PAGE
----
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England edge closer to South Africa

SoccerNews in English Premier League, World Cup 6 Jun 2009

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A stuttering start turned into a stroll as England took another significant step towards next year’s World Cup with a 4-0 win over Kazakhstan here on Saturday.

First-half goals from Gareth Barry and Emile Heskey, Wayne Rooney’s eighth in his last six internationals and a Frank Lampard penalty ensured Fabio Capello’s squad avoided the pitfalls involved in their trip to central Asia and made it six wins out of six in group six.

Capello had warned his players that he would not accept the draining effects of an eight-hour flight and a five-hour time difference as excuses for anything less than a totally focused performance.

It was not an instruction that Glen Johnson appeared to have absorbed as he dithered on the ball in the opening seconds to present the Kazakhs with the opportunity to claim an opening goal that might have transformed the pattern of the contest.

Zhambyl Kukeyev clipped the ball away from the Portsmouth right-back and sent in a low cross that Sergey Ostapenko, who had got in front of both England centrebacks, should have buried at the near post.

As it was, the ball bounced goalwards off Matthew Upson’s shins and Robert Green, making his first international start thanks to David James’s decision to undergo shoulder surgery, was forced to make an important block before John Terry hooked the ball to safety.

England had another let off in the 17th minute, when Ostapenko headed in Kukeyev’s freekick at the back post. A linesman’s flag for offside spared Green scrutiny of how he ended up stranded as the Kazakh striker, who was to limp off ten minutes later, enjoyed a free header.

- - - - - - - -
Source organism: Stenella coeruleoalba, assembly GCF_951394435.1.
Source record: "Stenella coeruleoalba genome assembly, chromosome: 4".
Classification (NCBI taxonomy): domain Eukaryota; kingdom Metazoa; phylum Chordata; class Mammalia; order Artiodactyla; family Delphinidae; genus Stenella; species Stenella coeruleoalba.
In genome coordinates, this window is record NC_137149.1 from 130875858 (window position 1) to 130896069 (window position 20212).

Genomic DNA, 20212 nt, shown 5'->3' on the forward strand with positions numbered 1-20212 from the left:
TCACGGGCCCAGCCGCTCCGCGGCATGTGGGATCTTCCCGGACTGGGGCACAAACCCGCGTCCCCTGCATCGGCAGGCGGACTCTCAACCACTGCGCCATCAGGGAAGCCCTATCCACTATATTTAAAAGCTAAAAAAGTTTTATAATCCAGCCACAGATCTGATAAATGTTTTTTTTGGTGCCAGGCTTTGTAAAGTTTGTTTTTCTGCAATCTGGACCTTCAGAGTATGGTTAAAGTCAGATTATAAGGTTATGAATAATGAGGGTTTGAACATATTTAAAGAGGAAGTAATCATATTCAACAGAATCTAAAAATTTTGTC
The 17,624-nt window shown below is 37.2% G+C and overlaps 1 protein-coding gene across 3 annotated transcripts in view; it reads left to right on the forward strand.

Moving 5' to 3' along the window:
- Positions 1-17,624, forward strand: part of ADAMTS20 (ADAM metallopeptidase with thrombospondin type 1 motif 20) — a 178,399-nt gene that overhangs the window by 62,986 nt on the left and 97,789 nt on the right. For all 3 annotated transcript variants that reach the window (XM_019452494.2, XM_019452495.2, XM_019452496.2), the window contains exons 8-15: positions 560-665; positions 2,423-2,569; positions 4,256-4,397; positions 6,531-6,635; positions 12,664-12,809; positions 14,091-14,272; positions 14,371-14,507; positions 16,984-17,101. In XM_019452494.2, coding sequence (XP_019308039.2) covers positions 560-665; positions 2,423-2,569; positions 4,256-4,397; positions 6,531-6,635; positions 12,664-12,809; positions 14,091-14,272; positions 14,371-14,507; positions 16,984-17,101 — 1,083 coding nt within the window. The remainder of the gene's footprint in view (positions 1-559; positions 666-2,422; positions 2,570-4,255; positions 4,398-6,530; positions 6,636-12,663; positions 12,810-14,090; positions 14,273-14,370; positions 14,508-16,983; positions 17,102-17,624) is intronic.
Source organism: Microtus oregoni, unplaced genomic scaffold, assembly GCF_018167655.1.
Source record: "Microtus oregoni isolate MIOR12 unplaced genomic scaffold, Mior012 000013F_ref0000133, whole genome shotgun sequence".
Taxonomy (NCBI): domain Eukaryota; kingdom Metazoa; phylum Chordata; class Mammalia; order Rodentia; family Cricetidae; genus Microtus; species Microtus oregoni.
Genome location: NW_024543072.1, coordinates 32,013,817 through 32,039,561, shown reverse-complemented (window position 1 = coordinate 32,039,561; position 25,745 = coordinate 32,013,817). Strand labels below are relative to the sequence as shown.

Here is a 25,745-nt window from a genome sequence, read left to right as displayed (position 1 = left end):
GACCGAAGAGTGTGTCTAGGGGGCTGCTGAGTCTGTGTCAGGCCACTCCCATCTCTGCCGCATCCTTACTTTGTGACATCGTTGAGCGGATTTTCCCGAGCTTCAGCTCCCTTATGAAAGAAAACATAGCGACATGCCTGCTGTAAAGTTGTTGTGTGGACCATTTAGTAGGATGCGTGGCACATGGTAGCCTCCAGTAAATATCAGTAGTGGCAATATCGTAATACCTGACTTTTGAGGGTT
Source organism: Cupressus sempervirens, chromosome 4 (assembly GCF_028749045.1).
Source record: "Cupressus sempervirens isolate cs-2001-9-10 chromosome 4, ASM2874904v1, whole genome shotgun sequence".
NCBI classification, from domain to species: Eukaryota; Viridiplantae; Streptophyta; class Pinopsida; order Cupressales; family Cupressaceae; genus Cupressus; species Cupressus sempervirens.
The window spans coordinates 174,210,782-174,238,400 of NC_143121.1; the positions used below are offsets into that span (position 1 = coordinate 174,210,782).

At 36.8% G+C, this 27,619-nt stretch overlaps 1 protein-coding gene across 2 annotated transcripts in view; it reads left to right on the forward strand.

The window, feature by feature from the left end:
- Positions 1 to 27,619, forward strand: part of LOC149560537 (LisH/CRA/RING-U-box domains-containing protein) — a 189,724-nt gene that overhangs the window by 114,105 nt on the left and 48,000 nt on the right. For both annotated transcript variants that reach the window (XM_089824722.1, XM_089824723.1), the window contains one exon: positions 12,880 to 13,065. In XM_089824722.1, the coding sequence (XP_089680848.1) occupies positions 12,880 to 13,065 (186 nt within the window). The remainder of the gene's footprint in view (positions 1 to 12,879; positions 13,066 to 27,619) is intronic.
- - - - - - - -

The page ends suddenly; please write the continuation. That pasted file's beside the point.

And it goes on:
Nearly half an hour had elapsed before England conjured up their first moment of menace, Emile Heskey striking the inside of the post after capitalising on a misplaced clearance from goalkeeper Alexandr Mokin’s misplaced clearance.

The visitors then seized control with two goals in the space of five minutes at the end of the opening period.

The first came from a corner on the left that was played short by Frank Lampard to Steven Gerrard. The Liverpool midfielder turned the fullback all too easily and sent over a left-foot cross that Barry, unchallenged beyond the back post, was able to steer back across Mokin into the net.

Gerrard was also the instigator of the second with his cross taking a deflection over the head of Mokin, who, scrambling backwards, was only able to palm the ball towards Heskey, who hooked in a first-time finish from close range.

An ineffective display ensured Theo Walcott’s first England appearance in eight months ended with the introduction of Shaun Wright-Phillips at half-time.

The Manchester City winger was hardly any more influential than his Arsenal counterpart but he did start the move that led to England’s third goal by sending Johnson on a 73rd-minute overlap down the right side of the box.

The defender’s cross was deflected goalwards off Rooney’s knee, forcing Mokin into a superb save, but the goalkeeper’s impressive effort proved in vain. Rooney was first to the loose ball and swivelled acrobatically to hook it back into the net.

Five minutes later, Lampard added the fourth with an emphatic spot-kick after Heskey, straining to reach the rebound from Ashley Cole’s well-saved effort, was pulled to the ground by Renat Abdulin.

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